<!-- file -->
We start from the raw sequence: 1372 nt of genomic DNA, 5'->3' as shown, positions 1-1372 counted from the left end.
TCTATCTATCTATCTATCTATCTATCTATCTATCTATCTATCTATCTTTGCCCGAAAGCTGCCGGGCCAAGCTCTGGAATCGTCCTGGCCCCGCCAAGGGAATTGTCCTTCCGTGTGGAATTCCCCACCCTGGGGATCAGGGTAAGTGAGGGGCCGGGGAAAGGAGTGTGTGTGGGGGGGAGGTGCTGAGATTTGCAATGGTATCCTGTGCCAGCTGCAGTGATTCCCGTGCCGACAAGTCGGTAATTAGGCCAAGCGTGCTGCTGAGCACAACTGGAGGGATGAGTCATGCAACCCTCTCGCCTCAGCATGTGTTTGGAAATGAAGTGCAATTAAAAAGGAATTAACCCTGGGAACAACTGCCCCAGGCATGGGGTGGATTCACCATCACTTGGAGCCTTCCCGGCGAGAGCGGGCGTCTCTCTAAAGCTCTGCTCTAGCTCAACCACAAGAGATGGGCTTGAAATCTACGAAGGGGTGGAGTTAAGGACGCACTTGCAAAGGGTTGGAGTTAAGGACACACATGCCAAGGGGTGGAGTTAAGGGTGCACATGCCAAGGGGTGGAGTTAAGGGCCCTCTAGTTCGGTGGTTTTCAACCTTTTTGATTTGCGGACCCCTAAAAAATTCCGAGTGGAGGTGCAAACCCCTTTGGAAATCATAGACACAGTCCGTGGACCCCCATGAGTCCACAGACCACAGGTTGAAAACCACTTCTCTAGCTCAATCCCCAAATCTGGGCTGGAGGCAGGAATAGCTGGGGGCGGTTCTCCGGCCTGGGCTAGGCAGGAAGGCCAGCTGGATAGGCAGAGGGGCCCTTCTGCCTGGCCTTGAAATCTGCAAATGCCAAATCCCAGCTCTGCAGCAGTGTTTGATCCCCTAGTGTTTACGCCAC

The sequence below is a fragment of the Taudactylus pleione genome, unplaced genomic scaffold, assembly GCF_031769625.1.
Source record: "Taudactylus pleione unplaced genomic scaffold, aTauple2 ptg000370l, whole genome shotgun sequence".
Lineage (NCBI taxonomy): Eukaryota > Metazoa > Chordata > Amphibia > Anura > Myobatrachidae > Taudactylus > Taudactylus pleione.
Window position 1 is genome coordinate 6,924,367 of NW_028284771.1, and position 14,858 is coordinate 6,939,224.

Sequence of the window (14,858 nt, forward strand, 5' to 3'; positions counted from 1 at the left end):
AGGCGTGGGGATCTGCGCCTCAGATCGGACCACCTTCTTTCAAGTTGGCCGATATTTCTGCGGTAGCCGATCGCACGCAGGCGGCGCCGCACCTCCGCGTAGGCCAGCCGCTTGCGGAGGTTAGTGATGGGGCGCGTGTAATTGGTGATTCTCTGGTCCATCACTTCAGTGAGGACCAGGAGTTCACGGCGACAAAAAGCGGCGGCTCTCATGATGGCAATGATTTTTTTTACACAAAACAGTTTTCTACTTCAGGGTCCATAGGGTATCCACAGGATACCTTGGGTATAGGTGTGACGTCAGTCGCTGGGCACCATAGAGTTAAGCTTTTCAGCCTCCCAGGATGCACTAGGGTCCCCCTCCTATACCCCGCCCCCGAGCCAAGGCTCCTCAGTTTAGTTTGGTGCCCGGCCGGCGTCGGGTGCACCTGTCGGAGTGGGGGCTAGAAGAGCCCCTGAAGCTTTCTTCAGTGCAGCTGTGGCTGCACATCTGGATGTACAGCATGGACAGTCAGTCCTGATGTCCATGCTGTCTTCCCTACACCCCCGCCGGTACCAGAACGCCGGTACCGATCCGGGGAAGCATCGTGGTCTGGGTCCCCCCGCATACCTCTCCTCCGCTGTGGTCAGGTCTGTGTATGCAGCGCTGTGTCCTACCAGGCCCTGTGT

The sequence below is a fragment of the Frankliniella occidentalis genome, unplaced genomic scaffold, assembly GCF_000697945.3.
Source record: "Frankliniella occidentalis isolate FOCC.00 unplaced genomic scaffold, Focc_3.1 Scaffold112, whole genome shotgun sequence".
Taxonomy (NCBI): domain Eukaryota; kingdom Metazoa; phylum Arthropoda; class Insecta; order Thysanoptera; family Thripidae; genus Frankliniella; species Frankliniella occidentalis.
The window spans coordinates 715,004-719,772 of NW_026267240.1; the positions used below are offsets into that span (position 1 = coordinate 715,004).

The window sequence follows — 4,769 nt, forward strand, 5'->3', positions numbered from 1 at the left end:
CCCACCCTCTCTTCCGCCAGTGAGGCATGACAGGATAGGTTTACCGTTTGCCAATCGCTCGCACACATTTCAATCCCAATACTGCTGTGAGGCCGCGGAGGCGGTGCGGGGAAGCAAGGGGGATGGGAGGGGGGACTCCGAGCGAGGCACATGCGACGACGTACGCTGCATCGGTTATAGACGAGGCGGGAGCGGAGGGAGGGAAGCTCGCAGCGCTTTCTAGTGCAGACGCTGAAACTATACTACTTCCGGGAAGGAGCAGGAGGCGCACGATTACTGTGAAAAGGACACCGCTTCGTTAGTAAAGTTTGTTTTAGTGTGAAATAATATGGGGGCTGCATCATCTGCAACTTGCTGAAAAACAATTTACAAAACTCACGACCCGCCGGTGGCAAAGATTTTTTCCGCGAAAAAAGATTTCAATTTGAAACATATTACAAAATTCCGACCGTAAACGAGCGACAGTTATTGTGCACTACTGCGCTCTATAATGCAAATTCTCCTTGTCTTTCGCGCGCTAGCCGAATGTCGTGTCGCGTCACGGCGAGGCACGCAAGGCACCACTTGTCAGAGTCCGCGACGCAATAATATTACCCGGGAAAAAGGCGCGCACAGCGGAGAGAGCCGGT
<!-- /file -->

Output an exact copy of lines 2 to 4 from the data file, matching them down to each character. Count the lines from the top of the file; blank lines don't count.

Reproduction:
TCTATCTATCTATCTATCTATCTATCTATCTATCTATCTATCTATCTTTGCCCGAAAGCTGCCGGGCCAAGCTCTGGAATCGTCCTGGCCCCGCCAAGGGAATTGTCCTTCCGTGTGGAATTCCCCACCCTGGGGATCAGGGTAAGTGAGGGGCCGGGGAAAGGAGTGTGTGTGGGGGGGAGGTGCTGAGATTTGCAATGGTATCCTGTGCCAGCTGCAGTGATTCCCGTGCCGACAAGTCGGTAATTAGGCCAAGCGTGCTGCTGAGCACAACTGGAGGGATGAGTCATGCAACCCTCTCGCCTCAGCATGTGTTTGGAAATGAAGTGCAATTAAAAAGGAATTAACCCTGGGAACAACTGCCCCAGGCATGGGGTGGATTCACCATCACTTGGAGCCTTCCCGGCGAGAGCGGGCGTCTCTCTAAAGCTCTGCTCTAGCTCAACCACAAGAGATGGGCTTGAAATCTACGAAGGGGTGGAGTTAAGGACGCACTTGCAAAGGGTTGGAGTTAAGGACACACATGCCAAGGGGTGGAGTTAAGGGTGCACATGCCAAGGGGTGGAGTTAAGGGCCCTCTAGTTCGGTGGTTTTCAACCTTTTTGATTTGCGGACCCCTAAAAAATTCCGAGTGGAGGTGCAAACCCCTTTGGAAATCATAGACACAGTCCGTGGACCCCCATGAGTCCACAGACCACAGGTTGAAAACCACTTCTCTAGCTCAATCCCCAAATCTGGGCTGGAGGCAGGAATAGCTGGGGGCGGTTCTCCGGCCTGGGCTAGGCAGGAAGGCCAGCTGGATAGGCAGAGGGGCCCTTCTGCCTGGCCTTGAAATCTGCAAATGCCAAATCCCAGCTCTGCAGCAGTGTTTGATCCCCTAGTGTTTACGCCAC

The sequence below is a fragment of the Taudactylus pleione genome, unplaced genomic scaffold, assembly GCF_031769625.1.
Source record: "Taudactylus pleione unplaced genomic scaffold, aTauple2 ptg000370l, whole genome shotgun sequence".